The Most Senior Citizen In The Universe

The new ultra-powerful Hubble Space Telescope found yesterday a galaxy whose light traveled more than 13 billion light-years to get to earth, making it the oldest astronomical object ever discovered.

A title previously held by a gamma-ray burst, UDFy-38135539, formed within 600 million years of the universe’s creation, 14 billion years ago.

“I don’t think this is the limit, perhaps not even that close to it,”

Said lead researcher Matthew Lehnert, with France’s Observatoire de Paris,

“UDFy-38135539 was already a challenge and perhaps we won’t be able to do much better than it for a while yet.”

The term “Redshift” refers to what happens when light coming from an object is shifted to appear redder. The universe today is redshift 0. Redshift 1 refers to when the universe was half its present age.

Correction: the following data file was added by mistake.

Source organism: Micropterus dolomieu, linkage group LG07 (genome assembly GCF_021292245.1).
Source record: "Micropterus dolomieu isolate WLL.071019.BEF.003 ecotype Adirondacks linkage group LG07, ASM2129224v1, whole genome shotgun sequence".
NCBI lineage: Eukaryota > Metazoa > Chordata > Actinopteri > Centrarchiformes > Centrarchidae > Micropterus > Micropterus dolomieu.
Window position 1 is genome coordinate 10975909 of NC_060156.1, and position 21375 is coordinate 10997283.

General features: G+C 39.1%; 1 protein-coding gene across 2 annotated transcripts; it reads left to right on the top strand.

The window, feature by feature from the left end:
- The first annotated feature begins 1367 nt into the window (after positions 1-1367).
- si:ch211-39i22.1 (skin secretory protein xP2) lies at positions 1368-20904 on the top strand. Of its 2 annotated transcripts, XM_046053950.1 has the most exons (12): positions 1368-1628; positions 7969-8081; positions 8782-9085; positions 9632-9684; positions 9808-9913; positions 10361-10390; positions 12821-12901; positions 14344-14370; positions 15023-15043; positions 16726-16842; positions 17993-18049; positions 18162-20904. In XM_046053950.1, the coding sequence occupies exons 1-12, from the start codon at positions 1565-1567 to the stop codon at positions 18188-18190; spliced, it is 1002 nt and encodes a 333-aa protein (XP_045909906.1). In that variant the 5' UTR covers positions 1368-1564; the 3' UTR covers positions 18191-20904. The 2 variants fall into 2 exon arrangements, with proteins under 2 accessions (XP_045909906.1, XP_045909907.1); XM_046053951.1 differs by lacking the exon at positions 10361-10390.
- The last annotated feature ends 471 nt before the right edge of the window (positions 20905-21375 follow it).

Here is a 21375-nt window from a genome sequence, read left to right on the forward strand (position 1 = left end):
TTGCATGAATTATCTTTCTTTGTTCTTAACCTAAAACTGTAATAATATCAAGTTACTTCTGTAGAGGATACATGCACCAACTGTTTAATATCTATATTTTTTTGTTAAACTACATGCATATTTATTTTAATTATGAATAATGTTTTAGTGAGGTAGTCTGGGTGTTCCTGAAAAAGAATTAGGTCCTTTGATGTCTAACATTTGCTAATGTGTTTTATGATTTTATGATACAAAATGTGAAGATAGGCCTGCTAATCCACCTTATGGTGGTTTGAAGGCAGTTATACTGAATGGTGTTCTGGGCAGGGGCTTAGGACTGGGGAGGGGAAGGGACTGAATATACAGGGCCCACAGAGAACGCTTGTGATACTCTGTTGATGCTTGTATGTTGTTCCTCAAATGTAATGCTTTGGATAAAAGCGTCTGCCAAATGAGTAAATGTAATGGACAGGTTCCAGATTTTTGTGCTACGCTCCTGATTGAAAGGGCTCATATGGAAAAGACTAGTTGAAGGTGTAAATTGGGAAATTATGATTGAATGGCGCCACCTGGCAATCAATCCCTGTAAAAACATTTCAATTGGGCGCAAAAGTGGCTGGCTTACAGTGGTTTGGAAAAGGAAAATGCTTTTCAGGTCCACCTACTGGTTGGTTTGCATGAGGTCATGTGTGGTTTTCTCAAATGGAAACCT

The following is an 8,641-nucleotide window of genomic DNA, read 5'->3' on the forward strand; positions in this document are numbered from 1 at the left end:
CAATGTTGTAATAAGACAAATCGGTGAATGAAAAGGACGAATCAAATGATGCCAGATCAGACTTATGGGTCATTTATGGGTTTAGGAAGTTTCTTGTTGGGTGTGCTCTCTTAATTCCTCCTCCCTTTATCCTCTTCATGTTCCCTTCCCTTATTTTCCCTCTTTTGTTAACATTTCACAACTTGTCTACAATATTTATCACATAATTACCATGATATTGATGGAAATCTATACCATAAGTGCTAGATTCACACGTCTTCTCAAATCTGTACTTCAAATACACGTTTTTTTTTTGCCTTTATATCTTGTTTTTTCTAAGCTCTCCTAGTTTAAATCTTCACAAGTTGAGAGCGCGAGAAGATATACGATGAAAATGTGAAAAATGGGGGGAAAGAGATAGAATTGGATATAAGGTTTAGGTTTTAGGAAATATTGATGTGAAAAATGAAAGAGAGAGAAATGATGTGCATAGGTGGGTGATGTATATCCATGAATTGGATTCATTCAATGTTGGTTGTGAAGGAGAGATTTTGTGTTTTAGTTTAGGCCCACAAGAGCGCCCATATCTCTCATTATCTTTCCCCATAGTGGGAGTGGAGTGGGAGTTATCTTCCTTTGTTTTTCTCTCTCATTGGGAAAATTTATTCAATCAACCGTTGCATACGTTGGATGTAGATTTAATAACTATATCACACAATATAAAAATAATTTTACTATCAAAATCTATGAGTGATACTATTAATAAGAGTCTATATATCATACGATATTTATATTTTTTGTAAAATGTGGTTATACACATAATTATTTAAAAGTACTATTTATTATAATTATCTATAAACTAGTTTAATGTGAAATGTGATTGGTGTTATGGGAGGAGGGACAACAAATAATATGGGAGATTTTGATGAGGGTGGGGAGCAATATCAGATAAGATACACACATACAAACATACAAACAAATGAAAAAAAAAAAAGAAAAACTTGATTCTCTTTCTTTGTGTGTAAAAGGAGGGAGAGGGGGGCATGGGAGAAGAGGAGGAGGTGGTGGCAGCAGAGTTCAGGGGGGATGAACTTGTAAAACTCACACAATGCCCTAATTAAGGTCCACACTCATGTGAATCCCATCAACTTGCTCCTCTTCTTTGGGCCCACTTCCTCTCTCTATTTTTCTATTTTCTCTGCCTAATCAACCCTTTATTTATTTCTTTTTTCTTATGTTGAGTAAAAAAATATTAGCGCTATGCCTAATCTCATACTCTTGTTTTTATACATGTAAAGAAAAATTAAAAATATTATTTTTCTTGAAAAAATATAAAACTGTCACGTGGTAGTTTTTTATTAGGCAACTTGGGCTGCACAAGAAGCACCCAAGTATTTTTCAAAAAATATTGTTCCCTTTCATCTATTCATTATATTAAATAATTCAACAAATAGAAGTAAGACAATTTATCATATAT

“Redshift 8.6 is likely to be about as high as we can reach with the current generation of telescopes,”

Said astrophysicist Michele Trenti of the University of Colorado in Boulder.

“With the Hubble Space Telescope it might be possible to find some galaxies up to redshift 10, but these objects are expected to be very rare and extremely faint.”

Verification of a galaxy within 600 million light-years of the Big Bang is exceptionally interesting to scientists because its during this time that radiation from the first objects in the universe stripped off electrons from hydrogen atoms created during the Big Bang.

“It’s quite amazing to me that humble, small galaxies — the ones that likely existed at this high redshifts, early in the history of the universe — could literally change its overall state,”

Said Lehnert,

“It raises the question what are these other sources and are they like UDFy-38135539 or not? We know from the (Hubble Ultra Deep Field) images that whatever they are, they are not detected in those images. We need more data and much deeper data.”

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